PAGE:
Changes to financial advice flagged under the Albanese government could endanger the retirements of many Australians, say finance experts.
These same experts question a proposal that could see big superannuation players offering financial advice.
Over the past 30 years, the reputation of financial advisers has taken a beating. More recently, the advice industry’s reputation has significantly improved.
The sector has undergone a series of regulation changes and institutional ‘clean-ups’. Those seeking the advice of a registered financial adviser are now more likely to do so with confidence.
Is confidence in financial advice about to be eroded?
Michelle Levy, who led the recent Quality of Financial Advice Review, has questioned the suitability of industry super representatives dispensing financial advice.
“I worry this is the wrong place to start,” she said.
The Labor government wants to introduce new rules in response to the Quality of Financial Advice Review that was led by Ms Levy.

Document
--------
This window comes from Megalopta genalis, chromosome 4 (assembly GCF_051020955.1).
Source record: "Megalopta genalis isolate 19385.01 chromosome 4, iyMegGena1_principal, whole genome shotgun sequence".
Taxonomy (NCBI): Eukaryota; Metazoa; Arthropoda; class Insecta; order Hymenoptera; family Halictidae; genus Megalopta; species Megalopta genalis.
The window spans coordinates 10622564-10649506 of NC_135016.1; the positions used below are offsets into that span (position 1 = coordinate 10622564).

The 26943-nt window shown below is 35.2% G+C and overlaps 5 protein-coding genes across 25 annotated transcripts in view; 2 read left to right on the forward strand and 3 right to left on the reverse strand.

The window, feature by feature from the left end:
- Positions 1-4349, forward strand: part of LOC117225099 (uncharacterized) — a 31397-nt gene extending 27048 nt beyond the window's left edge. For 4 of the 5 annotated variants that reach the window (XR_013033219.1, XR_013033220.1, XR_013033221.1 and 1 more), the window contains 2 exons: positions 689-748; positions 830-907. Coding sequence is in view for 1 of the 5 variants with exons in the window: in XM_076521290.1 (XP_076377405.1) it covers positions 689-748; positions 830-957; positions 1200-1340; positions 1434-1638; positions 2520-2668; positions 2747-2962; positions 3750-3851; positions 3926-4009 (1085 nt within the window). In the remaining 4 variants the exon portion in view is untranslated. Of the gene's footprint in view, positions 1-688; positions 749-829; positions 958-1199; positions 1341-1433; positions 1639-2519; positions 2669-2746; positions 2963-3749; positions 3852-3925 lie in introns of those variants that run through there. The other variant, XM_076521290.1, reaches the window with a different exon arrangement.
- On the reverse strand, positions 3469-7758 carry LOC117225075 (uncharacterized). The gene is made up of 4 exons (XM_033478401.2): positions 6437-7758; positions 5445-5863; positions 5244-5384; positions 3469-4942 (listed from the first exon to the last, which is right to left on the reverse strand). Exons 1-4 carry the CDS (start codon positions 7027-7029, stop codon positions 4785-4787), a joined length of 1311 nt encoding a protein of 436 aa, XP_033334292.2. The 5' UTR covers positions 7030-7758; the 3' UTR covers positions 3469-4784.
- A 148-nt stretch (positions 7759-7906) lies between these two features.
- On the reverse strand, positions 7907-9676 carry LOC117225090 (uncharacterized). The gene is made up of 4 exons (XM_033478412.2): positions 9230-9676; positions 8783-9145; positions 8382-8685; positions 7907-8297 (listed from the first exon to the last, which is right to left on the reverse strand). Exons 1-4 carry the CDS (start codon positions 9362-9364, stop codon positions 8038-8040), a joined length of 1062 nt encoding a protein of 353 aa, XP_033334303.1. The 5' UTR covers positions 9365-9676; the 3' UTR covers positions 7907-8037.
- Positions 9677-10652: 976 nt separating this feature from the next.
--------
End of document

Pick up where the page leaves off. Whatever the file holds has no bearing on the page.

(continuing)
Under Labor’s plans, staff at big super funds will not require the same educational and ethical qualifications necessary for existing financial advisers to practise.
One of more than a dozen recommendations made in Quality of Financial Advice Review was that “superannuation fund trustees should be able to provide personal advice to their members about their interests in the fund, including when they are transitioning to retirement”.
The federal finance minister has chosen to implement this recommendation first. But Ms Levy now believes, “it’s going to be really hard to get it right”.
Ms Levy’s concerns come on the heels of a spike in complaints about super funds.
The newly-released annual report from the Australian Financial Complaints Authority detailed a 30 per cent rise in superannuation sector complaints. That includes a staggering 136 per cent surge in complaints about claim delays from superannuation funds.
Call centre concerns
Against that backdrop, some financial advisers are unhappy about call centre staff potentially offering financial advice to superannuation members.
“If the government does not require the same high standards for a person to give advice within super funds, then hard won gains in this profession in recent years will be lost,” said specialist superannuation lawyer Fiona Halsey.
However, the finance minister dismissed the concerns as scaremongering.
“Most Australians do not have complex financial affairs that require a comprehensive advice plan from an adviser,” Mr Jones said. “They just want to know how their super works for them.”
Do you have any concerns about these potential changes? How satisfied have you been with your own recent experiences with financial advisers?
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